She strolls over to Squeezer and strokes the matted hair of the dog, resting her
hand upon his back.
Natalya: You’re such a good boy. Much better than this rubbish lying next to you.
Lomov: Watch it! Why do you have to speak so harshly around Guess?
Natalya: What does it matter? He probably can’t hear me anyway. That hound is nothing
more than a pile of rubbish. RUBBISH. RUBBISH RUBBISH.
Natalya gets up and does a little dance around Squeezer while constantly repeating the
Guess: I loved chasing the geese around the park. That was my favorite thing about youth.
Now I would simply be kicked and shoed away.
Squeezer: Well, could be the fault of the fleas or maybe the stench.
Lomov walks into the barn carrying two dishes of gruel. He plops one down in front of
Guess and the other in front of Squeezer. Squeezer, ever acting the part of a noble, perks
his own head up and sniffs the gruel. It’s a revolting smell but covers the tummy ridden
with malnutrition quite adequately. The struggle will last another day.
Lomov walks over to Guess and scratches behind his ears.
Lomov: Eat up, old man. You’ll need your strength. Father says we may go hunting
tomorrow and I thought you might like to tagalong.
Guess’s ears perk up at the words “tagalong”.
Squeezer: don’t get too excited. Maybe it’s just time to put you out of your misery.
Guess: Not now, you old geezer. Can’t you see that our family really does care? Even in
our fading years they still wish to share moments of their own life with us. That is loyalty.
Squeezer laps up the remnants of his dish as NATALYA STEPANOVNA enters the
Squeezer: Your name is guess for a reason.
Guess: And what might that reason be, your highness?
Guess: What a riot you are in your old age. You’re lucky to have not been subjected to the
slaughterhouse or an oriental market in downtown Moscow.
Squeezer: I am a pedigree!
Guess: Pedigree’s make the best glue.
Squeezer gives up and rests his head down on his paw. He is weary and famished. He
cares not about the argument with Guess. This is a daily routine. The constant belittling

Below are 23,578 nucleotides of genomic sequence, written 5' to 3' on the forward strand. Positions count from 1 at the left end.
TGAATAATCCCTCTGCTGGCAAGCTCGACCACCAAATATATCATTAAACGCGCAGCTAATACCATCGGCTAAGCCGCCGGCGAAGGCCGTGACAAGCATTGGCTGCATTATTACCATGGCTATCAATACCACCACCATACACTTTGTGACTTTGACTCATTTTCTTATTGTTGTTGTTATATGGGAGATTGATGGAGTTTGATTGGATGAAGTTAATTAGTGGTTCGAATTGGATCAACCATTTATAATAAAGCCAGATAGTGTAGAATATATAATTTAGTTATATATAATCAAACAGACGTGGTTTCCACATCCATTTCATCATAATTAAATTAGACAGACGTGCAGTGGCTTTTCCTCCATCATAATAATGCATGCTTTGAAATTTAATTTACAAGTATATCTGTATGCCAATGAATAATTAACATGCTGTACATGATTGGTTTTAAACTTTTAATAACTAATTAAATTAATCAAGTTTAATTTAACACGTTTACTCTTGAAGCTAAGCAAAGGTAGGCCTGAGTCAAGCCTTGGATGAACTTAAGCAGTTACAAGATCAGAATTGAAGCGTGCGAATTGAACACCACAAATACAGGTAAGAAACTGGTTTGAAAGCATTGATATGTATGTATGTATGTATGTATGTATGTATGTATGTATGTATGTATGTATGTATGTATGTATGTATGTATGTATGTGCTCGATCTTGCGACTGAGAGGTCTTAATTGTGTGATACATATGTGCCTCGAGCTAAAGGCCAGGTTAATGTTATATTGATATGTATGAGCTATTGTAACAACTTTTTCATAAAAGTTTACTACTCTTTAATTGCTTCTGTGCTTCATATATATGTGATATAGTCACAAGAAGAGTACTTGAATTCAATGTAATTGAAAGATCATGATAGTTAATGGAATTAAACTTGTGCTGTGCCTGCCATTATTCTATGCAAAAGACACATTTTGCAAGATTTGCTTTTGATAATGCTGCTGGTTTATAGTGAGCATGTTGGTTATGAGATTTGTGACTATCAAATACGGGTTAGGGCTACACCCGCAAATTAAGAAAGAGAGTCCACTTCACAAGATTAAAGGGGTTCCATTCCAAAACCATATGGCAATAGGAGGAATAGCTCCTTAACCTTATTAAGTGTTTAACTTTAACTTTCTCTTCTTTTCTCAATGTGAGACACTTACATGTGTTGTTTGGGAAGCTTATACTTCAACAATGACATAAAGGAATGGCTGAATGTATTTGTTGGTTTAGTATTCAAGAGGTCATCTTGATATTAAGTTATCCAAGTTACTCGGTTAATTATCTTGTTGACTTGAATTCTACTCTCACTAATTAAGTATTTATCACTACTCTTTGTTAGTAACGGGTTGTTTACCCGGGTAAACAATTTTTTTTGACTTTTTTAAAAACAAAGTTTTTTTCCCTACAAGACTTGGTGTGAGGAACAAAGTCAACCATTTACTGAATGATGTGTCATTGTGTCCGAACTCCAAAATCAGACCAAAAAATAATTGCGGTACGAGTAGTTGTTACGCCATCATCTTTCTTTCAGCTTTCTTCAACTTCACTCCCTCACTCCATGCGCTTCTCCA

keeps their wits sharp and passes the time. Squeezer simply cares about the dinner
Guess: What I wouldn’t give to lie upon Lomov’s crotch right now. Tis a shame we are
housed in this insulting tenement.
Squeezer: NATALYA STEPANOVNA’s crotch is much better and has more of a pleasant
smell. However, I’m with you. This building is not suitable for someone with such pedigree.
My mother would dig up her own grave if she could see me now. Oh, woe is that poor bitch!
A pair of old racing hounds lies in wait, comparable to a catatonic stasis, within a
dilapidated barn on the outskirts of an impoverished Russian village. The dogs are
awaiting a meager portion of daily gruel. In the old days, when the dogs had run races of
glory in the streets of Moscow, the dishes were filled to the brim with luscious meats
overflowing with frothy gravy.
The dogs were useless now. The racing world had left them out to pasture to rot and die.
The buzzards would have to hold off on pecking at their carcass. The dogs were adopted
by an overzealous family. The family argued all day long about who was the better dog;
but both dogs knew that the truth was they were equally lame.
Squeezer: Tis a miserable existence, for sure. At least your family lineage has prepared
you for such destitution.
Squeezer licks the bottom of his paw; providing an air of pretentious around his
character. The paw drops right back down upon the dirt floor. Squeezer keeps his head
up high while chatting with Guess.
Guess: What’s that supposed to mean? You and I ran the same tracks, smelled the same
bitches and urinated on the shoes of the same servants.
New panel: Scruffum’s and Squeezer have scraps nearby that they have been eating.
Squeezer: I am telling you, Scruff, one day, I am going to race. And when I do, even the alphas will
bow at my feet. Here, in Society Russia, the humans will beg me for food. In short, I will be a god
among dogs, and a dog among men!
Scruffums: Squeezer, we have both known many dogs who raced. And when they win, they are
celebrated, treated like royalty. But as soon as another dog begins nipping at their heels, they join
are thrown out as yesterday’s keşkek.
Squeezer: Surely you meant to say okroshka, being, as we are, Russian hounds.
Scruffums: Yes, we are Russian hounds, as you say, and so you might have expected me to use a
colloquialism involving that traditional Russian vegetable soup—
Squeezer: —not just any vegetable soup. It traditionally consists of two vegetables, one neutral, the
other spicy. Sometimes it is made with sour milk—